How to Avoid Genetically Modified Food

While many big businesses and major food corporations tout that the GMO scare is nothing more than hype, more and more companies are looking to ban the use of these engineered ingredients from their shelves and products.

Whole Foods Market promised to ban all products that don’t openly disclose the use of GMO ingredients by the year 2018, and the Kellogg’s company recently began the removal of all GMO-based ingredients from their Kashi brand products. Even restaurants are catching on. The popular Chipotle chain banned all GMO food from their menu, a decision which was warmly received by patrons nationwide.

Currently in the United States, there isn’t a nationwide regulation calling for the mandatory labeling of GMO products. This is thanks primarily to companies like Monsanto that spend millions on keeping mandatory labeling from becoming a reality, as well as the FDA’s current stance that GMOs don’t pose a threat to human health.

Yet even though mega-corporations seamlessly write checks and the FDA turns a blind eye to studies suggesting otherwise, American citizens looking to avoid GMOs are beginning to have more of an influence, and their voices are being heard.

Earlier this year, Vermont became the first state to pass a bill requiring the labeling of GMO ingredients independent of the actions of surrounding states, and there are approximately 84 other bills awaiting legislation in 29 different states.

Those opposed to these new regulations threaten a drastic increase in food prices should mandatory labeling become a nationwide law. The Northbridge Environmental Management Consultants estimate a 350 to 400 dollar annual increase per household in grocery bills should these changes come to pass.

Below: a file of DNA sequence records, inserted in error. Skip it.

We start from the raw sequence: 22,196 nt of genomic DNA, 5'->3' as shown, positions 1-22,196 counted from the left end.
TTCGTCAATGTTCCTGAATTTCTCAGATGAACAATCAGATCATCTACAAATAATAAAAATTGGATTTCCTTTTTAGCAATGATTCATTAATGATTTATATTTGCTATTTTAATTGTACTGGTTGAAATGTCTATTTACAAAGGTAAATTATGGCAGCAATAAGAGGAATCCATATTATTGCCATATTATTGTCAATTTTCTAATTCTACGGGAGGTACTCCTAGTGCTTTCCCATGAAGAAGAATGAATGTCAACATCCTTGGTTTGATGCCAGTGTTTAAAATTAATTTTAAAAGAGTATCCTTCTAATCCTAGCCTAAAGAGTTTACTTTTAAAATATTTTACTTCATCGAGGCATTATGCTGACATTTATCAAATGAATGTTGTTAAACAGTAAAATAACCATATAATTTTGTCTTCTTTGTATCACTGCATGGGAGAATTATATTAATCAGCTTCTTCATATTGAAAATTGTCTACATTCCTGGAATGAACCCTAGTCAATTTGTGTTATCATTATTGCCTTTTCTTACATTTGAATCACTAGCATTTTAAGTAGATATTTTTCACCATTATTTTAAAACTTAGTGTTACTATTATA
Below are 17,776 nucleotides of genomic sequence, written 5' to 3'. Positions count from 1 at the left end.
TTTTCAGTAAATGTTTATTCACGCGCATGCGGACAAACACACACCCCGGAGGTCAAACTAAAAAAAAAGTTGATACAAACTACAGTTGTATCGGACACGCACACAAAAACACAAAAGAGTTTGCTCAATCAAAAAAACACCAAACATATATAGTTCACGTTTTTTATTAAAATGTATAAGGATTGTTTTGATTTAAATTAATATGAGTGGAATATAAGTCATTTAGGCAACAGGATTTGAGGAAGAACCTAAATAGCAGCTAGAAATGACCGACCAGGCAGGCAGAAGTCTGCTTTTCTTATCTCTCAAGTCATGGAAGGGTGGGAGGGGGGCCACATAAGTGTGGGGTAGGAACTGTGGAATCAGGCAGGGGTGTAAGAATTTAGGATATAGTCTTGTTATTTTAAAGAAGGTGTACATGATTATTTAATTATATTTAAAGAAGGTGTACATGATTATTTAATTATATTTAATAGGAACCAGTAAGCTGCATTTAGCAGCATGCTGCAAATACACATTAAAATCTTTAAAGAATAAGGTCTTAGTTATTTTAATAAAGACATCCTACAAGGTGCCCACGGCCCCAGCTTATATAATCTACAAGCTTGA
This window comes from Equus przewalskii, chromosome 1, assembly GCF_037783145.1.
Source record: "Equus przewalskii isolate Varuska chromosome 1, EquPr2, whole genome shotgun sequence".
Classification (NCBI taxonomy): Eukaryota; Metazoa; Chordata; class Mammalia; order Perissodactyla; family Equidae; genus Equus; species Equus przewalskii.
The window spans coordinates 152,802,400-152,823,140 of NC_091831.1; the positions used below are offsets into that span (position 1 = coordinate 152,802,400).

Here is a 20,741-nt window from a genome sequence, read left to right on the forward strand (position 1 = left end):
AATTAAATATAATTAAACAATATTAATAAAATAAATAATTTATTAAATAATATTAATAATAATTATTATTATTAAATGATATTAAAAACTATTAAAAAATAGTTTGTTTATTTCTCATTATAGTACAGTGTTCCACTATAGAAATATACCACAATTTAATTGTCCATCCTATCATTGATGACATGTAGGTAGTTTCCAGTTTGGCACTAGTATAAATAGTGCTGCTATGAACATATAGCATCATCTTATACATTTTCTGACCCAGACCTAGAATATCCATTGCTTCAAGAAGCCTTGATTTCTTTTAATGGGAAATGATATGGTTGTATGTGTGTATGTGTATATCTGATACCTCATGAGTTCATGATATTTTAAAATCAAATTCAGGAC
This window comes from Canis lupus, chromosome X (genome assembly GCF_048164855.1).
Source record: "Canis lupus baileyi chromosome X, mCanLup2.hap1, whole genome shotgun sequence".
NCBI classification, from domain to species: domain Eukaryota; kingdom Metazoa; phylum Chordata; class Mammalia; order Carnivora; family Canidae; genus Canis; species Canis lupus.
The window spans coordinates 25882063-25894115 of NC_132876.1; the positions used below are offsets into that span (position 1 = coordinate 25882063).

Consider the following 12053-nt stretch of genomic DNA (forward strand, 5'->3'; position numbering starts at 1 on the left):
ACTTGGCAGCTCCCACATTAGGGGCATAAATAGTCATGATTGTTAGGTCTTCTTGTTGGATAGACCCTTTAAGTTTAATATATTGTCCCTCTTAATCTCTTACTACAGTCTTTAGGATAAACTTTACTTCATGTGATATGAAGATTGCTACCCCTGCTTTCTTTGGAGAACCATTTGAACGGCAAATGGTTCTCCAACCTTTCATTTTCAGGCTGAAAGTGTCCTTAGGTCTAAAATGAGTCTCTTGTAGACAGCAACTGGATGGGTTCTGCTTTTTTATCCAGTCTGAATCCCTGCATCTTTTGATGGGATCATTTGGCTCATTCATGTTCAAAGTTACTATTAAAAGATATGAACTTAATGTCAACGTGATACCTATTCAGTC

Naysayers of GMO labeling claim the increased labor required to maintain the separation of non-GMO from conventional crops, as well as those needed to perform tasks such as weeding beds of non-GMO produce, contribute to a rise in the cost of most food items. They also claim more money would be required to change labeling and re-work various recipes, and that all of this would be reflected on consumers’ grocery orders.

Yet proponents of mandatory GMO labeling argue that these claims are unfounded and over-exaggerated, noting particularly that several European countries require labeling and practice crop separation without seeing prices raised to such an extent.

They also argue that these proposed labeling practices are not about condemning GMOs, but more about the consumers’ right to know what they are eating. A 2013 New York Times poll indicated that 93 percent of the United States population want their food labeled.

While the debates continue and GMO labeling slowly becomes more commonplace, consumers still have to play the guessing game in many situations. Watchdog and environmental groups have worked tirelessly to educate the public on how to determine whether or not their food contains GMO ingredients.

They recommend always buying organic, as certified organic food is the safest way to avoid GMOs. Purchasing foods with the “Non-GMO Project Verified” label is another way to guarantee foods are free from any GMO ingredients. Currently the Non-GMO Project is working with over 1,400 brands, with more seeking verification each day.

gm appleIn terms of produce, in some cases the sticker can be a clear sign if the fruit or vegetable has been genetically modified. A five-digit code beginning with an “8” signifies genetic engineering. However, this label is voluntary and won’t be found on each piece of produce.

Finally, opponents of GMOs warn to avoid “high risk” ingredients which include soy, corn, canola, cottonseed, sugar beets and Hawaiian papayas, as these are the most dominant GMO crops.

-The Alternative Daily


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